Advancing Oncology

Progress brings cures into sight

Since taking office in January, President Biden has referred to cancer, or "the C word", as the most frightening word in the English language. This sentiment comes from the personal experience of losing his son to a glioblastoma brain tumor. But the macro data also supports this view. According to the American Cancer Society, approximately 608,570 Americans are expected to die of cancer in 2021, which translates to 1,670 deaths per day. Cancer is the second most common cause of death in the US, exceeded only by heart disease. The financial burden of cancer is also severe. Cancer-related direct medical costs in the US were around US$200 billion in 2020, and are projected to increase to US$246 billion by 2030, based only on population growth and aging.

That said, the five-year relative survival rate for all cancers combined has increased substantially in US since the early 1960s, from 39% to 68% among white people, and from 27% to 63% among the black population. Such a transformation in outcomes has arrived through a combination of public-health measures, such as smoking education, improved healthcare such as earlier diagnosis, and novel pharmaceutical therapies. This trifecta has turned select diagnoses, once considered terminal, into chronic conditions. For example, most patients now diagnosed with multiple myeloma or prostate cancer will have mortality tied to conditions other than their cancer.


Because of the widespread pain the disease causes and enormity of its market size, oncology is a declared focus area for the 10 largest pharmaceutical companies, with an estimated 1,700 clinical compounds in development. This amounts to approximately one-third of the global clinical pipeline across all therapeutic areas.


One of the hottest areas of development in recent years has been in the immuno-oncology (I-O) space. Immunotherapies have transformed cancer treatments in the last decade, and that transformation is led by a class of drugs known as checkpoint inhibitors. In particular, Merck's Keytruda and OPDIVO from BMS are both considered checkpoint inhibitors, and they work by taking the so called brakes off the immune response. These drugs are incredibly successful, with Keytruda selling a billion dollars in monthly revenue. They are getting approved in multiple different types of solid tumors, which comprise about 90% of all cancers. However, they only work in a minority of the patients that receive them. The reason is that their tumors are immunologically cold.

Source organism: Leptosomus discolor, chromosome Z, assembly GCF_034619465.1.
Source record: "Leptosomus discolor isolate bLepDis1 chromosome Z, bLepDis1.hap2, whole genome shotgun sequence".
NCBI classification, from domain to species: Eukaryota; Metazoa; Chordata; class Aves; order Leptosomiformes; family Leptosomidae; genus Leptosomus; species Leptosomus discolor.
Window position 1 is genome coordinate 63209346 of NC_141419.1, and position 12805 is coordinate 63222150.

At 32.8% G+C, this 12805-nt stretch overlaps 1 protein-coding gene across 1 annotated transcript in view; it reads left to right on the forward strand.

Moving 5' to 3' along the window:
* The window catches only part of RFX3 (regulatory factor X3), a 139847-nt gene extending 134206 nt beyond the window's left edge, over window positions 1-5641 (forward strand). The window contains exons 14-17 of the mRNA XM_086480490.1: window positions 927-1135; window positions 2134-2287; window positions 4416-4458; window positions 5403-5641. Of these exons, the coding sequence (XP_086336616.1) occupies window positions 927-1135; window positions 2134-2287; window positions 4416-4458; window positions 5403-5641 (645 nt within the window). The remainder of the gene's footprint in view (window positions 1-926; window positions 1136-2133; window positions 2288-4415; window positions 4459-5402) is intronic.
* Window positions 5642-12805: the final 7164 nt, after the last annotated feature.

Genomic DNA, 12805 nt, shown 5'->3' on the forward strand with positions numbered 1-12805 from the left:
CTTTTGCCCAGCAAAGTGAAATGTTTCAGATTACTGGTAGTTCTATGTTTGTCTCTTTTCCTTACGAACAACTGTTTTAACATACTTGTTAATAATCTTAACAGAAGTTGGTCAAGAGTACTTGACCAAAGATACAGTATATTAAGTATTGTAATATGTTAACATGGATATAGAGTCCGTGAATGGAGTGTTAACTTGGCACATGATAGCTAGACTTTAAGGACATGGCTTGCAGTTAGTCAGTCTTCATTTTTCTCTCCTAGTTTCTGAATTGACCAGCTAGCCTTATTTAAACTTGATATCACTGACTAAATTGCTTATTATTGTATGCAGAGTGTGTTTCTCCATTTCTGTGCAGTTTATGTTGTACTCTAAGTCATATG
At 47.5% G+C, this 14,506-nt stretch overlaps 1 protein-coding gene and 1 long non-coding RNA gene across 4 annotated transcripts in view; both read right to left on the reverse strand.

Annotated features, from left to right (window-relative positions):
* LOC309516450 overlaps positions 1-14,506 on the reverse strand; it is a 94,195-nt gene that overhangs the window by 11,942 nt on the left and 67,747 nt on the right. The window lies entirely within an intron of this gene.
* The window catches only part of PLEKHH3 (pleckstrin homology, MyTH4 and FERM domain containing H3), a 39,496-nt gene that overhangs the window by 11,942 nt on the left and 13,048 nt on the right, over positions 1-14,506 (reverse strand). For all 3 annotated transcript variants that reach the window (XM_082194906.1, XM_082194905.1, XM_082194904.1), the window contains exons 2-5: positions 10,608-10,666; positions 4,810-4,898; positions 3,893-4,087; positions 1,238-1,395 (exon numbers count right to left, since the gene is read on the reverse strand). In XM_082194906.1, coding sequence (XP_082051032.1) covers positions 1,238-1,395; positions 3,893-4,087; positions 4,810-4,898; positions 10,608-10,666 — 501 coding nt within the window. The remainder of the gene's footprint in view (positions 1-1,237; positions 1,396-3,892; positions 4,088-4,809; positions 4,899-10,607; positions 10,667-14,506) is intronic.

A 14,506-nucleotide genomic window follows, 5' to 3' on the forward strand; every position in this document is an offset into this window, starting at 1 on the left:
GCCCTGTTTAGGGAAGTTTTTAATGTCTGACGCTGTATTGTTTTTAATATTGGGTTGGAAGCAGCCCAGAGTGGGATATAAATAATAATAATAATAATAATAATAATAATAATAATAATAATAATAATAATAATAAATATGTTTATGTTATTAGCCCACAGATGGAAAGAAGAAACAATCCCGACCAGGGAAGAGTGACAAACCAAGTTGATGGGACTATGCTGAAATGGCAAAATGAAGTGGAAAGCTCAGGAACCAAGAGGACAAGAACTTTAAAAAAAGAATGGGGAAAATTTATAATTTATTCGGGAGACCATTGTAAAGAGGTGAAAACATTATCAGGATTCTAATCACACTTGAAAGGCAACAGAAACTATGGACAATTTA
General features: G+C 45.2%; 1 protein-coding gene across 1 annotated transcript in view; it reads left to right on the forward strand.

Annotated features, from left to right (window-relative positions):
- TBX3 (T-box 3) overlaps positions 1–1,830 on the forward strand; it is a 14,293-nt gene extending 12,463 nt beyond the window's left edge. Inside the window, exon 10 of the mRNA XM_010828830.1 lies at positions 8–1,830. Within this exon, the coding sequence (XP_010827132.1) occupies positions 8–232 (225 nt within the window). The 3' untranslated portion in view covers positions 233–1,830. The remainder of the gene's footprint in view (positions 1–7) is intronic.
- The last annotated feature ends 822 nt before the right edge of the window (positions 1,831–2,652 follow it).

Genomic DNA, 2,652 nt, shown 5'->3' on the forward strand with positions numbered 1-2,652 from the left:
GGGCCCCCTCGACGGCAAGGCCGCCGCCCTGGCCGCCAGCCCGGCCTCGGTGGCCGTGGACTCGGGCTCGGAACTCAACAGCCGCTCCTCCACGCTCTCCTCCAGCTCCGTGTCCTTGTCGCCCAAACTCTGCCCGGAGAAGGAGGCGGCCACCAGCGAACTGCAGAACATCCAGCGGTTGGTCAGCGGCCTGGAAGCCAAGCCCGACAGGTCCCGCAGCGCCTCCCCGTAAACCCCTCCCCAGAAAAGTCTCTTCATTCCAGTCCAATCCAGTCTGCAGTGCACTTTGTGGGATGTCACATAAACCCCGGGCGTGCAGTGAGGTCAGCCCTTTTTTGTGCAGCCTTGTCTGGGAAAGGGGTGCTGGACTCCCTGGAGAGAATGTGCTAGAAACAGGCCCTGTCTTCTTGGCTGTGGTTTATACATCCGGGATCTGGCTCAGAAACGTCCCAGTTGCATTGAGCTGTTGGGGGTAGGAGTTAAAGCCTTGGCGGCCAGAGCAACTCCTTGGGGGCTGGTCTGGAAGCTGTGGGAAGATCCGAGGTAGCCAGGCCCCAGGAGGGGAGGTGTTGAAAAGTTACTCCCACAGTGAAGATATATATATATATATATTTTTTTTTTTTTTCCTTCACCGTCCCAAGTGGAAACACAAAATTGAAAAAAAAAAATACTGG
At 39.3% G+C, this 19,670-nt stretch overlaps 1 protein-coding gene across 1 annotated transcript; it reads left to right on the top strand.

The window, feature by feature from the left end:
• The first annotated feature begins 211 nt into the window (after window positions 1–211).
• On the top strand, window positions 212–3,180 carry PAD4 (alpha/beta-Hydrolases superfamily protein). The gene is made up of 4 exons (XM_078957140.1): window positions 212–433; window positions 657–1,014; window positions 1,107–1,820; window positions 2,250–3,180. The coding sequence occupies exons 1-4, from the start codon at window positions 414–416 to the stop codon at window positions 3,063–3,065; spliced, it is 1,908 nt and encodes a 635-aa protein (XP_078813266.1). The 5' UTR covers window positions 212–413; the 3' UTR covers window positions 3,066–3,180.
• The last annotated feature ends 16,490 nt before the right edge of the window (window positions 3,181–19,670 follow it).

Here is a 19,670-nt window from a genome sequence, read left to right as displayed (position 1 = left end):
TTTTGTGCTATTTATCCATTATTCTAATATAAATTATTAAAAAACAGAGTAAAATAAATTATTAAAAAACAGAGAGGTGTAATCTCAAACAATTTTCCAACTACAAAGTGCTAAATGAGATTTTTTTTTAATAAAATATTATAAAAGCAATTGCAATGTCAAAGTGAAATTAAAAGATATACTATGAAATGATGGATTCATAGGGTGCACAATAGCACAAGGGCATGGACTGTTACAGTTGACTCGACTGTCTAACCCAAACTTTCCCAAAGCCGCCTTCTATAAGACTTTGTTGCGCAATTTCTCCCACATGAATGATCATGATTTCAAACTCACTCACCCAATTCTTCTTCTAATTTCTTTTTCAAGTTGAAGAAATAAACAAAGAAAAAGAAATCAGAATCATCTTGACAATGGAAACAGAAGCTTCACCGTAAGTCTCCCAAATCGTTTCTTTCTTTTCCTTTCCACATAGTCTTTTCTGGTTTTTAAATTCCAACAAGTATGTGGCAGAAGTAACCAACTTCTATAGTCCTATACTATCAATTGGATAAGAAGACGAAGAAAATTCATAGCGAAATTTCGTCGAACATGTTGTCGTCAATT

OncoSec has set out to solve this problem by introducing IL-12, a pro inflammatory signaling cytokine, contextually into the tumor microenvironment. This method has the ability to confirm if that tumor is immunologically suppressed, immunologically activated or active. They do this by coding IL-12 onto a DNA plasmid. By putting DNA plasmids into the tumor coded for IL-12 they get that DNA inside of cancer cells and other cells in the tumor. This process is done via gene electrotransfer. In outlining the benefits of this technique, OncoSec Medical president and CEO Daniel J. O’Connor explained: "We are not using an antibody or virus or bacteria to deliver DNA into cancer cells, we are using energy. As such, we do not have an issue with systemic toxicity… We do not want to supplant chemotherapy or radiotherapy side effects with immunotherapy side effects. We want to have a natural immune response that avoids cytotoxic consequences for the patient experience, and our way of delivering IL-12 is getting a lot closer to that big idea.”

Many investors favor OncoSec’s approach because, in comparison to other new therapies, it is cost effective. “If you look at autologous treatments that require the extraction of cells from a patient, manipulation of those cells in a cGMP facility, and then a one-to-one reintegration from treatment to patient it costs US$100,000. It can work, but it is expensive, and those costs must be paid eventually. That is why I favor our plasmid-based approach. Plasmids are very cost effective to make,” said O’Connor.

Precision medicine

Scientists have long known that cell therapy, which replaces diseased, faulty or missing cells with healthy versions, could open new horizons in medicine. Now, following a string of regulatory approvals and positive clinical trial data, there is growing optimism that they can be applied to a wide range of diseases. Blood cancers, specifically lymphoma and leukemia, are cell therapy’s first breakthrough domain, thanks to innovations in Car-T therapy, which alters a patient’s immune cells to make them better at fighting cancer. Building off of the earlier success of Gilead and Novartis, in March 2021, BMS and Bluebird Bio jointly received FDA approval for Abecma to treat patients with multiple myeloma who are unresponsive to four or more previous lines of therapy.

Although these cell and gene therapies will undoubtedly have a large impact on the market, cost and manufacturing pose a serious challenge. For example, Abecma will cost US$419,500 per dose. As Eric Ostertag, CEO of Poseida Therapeutics, described: “Right now, (CAR-T cell therapy) is mostly done by autologous or individualized therapies. If somebody gets cancer, you manufacture their cells and put them back into the patient. Consequently, it is a very expensive process; it is time consuming and the clinical trials are expensive and time consuming as well.”